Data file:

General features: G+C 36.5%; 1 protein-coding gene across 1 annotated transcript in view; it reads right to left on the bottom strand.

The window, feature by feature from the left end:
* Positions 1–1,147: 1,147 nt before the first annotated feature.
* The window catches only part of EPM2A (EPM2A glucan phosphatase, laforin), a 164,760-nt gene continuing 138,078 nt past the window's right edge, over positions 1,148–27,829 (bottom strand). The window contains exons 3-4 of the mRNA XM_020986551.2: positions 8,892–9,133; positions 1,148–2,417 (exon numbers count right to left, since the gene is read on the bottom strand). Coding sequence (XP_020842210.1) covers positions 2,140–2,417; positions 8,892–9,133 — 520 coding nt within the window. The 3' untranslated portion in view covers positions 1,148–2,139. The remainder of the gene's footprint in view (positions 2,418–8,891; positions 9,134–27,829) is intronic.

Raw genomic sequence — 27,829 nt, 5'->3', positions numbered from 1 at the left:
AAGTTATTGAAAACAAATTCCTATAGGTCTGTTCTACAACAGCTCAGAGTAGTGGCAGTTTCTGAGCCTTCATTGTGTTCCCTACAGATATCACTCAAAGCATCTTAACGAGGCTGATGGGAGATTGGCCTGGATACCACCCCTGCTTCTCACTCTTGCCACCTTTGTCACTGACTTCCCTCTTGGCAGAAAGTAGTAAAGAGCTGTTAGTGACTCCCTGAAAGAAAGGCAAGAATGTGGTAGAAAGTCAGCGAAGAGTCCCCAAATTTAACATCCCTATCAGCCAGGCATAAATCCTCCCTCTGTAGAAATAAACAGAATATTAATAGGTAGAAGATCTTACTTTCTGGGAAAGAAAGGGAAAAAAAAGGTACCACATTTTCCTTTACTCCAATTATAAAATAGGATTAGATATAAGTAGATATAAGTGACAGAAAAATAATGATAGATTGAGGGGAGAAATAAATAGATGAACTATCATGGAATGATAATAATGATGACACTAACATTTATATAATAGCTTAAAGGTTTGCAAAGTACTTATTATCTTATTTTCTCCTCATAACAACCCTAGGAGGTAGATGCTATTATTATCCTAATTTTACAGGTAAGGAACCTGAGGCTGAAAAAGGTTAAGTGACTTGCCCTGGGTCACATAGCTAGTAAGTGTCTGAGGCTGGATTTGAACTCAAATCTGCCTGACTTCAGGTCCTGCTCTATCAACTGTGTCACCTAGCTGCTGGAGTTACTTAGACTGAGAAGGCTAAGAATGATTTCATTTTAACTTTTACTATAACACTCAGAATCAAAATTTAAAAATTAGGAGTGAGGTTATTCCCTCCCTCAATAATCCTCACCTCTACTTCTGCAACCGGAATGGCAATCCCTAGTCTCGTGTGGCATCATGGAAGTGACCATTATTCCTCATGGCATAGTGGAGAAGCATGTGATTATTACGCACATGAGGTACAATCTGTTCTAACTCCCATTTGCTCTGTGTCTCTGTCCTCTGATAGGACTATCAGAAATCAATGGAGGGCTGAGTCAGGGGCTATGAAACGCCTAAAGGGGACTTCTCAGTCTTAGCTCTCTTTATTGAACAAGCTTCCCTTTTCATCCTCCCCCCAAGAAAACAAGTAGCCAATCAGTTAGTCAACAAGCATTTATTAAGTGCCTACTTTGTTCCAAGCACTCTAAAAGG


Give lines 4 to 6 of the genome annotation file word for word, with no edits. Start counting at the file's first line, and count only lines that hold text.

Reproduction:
* The window catches only part of EPM2A (EPM2A glucan phosphatase, laforin), a 164,760-nt gene continuing 138,078 nt past the window's right edge, over positions 1,148–27,829 (bottom strand). The window contains exons 3-4 of the mRNA XM_020986551.2: positions 8,892–9,133; positions 1,148–2,417 (exon numbers count right to left, since the gene is read on the bottom strand). Coding sequence (XP_020842210.1) covers positions 2,140–2,417; positions 8,892–9,133 — 520 coding nt within the window. The 3' untranslated portion in view covers positions 1,148–2,139. The remainder of the gene's footprint in view (positions 2,418–8,891; positions 9,134–27,829) is intronic.

Raw genomic sequence — 27,829 nt, 5'->3', positions numbered from 1 at the left:
AAGTTATTGAAAACAAATTCCTATAGGTCTGTTCTACAACAGCTCAGAGTAGTGGCAGTTTCTGAGCCTTCATTGTGTTCCCTACAGATATCACTCAAAGCATCTTAACGAGGCTGATGGGAGATTGGCCTGGATACCACCCCTGCTTCTCACTCTTGCCACCTTTGTCACTGACTTCCCTCTTGGCAGAAAGTAGTAAAGAGCTGTTAGTGACTCCCTGAAAGAAAGGCAAGAATGTGGTAGAAAGTCAGCGAAGAGTCCCCAAATTTAACATCCCTATCAGCCAGGCATAAATCCTCCCTCTGTAGAAATAAACAGAATATTAATAGGTAGAAGATCTTACTTTCTGGGAAAGAAAGGGAAAAAAAAGGTACCACATTTTCCTTTACTCCAATTATAAAATAGGATTAGATATAAGTAGATATAAGTGACAGAAAAATAATGATAGATTGAGGGGAGAAATAAATAGATGAACTATCATGGAATGATAATAATGATGACACTAACATTTATATAATAGCTTAAAGGTTTGCAAAGTACTTATTATCTTATTTTCTCCTCATAACAACCCTAGGAGGTAGATGCTATTATTATCCTAATTTTACAGGTAAGGAACCTGAGGCTGAAAAAGGTTAAGTGACTTGCCCTGGGTCACATAGCTAGTAAGTGTCTGAGGCTGGATTTGAACTCAAATCTGCCTGACTTCAGGTCCTGCTCTATCAACTGTGTCACCTAGCTGCTGGAGTTACTTAGACTGAGAAGGCTAAGAATGATTTCATTTTAACTTTTACTATAACACTCAGAATCAAAATTTAAAAATTAGGAGTGAGGTTATTCCCTCCCTCAATAATCCTCACCTCTACTTCTGCAACCGGAATGGCAATCCCTAGTCTCGTGTGGCATCATGGAAGTGACCATTATTCCTCATGGCATAGTGGAGAAGCATGTGATTATTACGCACATGAGGTACAATCTGTTCTAACTCCCATTTGCTCTGTGTCTCTGTCCTCTGATAGGACTATCAGAAATCAATGGAGGGCTGAGTCAGGGGCTATGAAACGCCTAAAGGGGACTTCTCAGTCTTAGCTCTCTTTATTGAACAAGCTTCCCTTTTCATCCTCCCCCCAAGAAAACAAGTAGCCAATCAGTTAGTCAACAAGCATTTATTAAGTGCCTACTTTGTTCCAAGCACTCTAAAAGG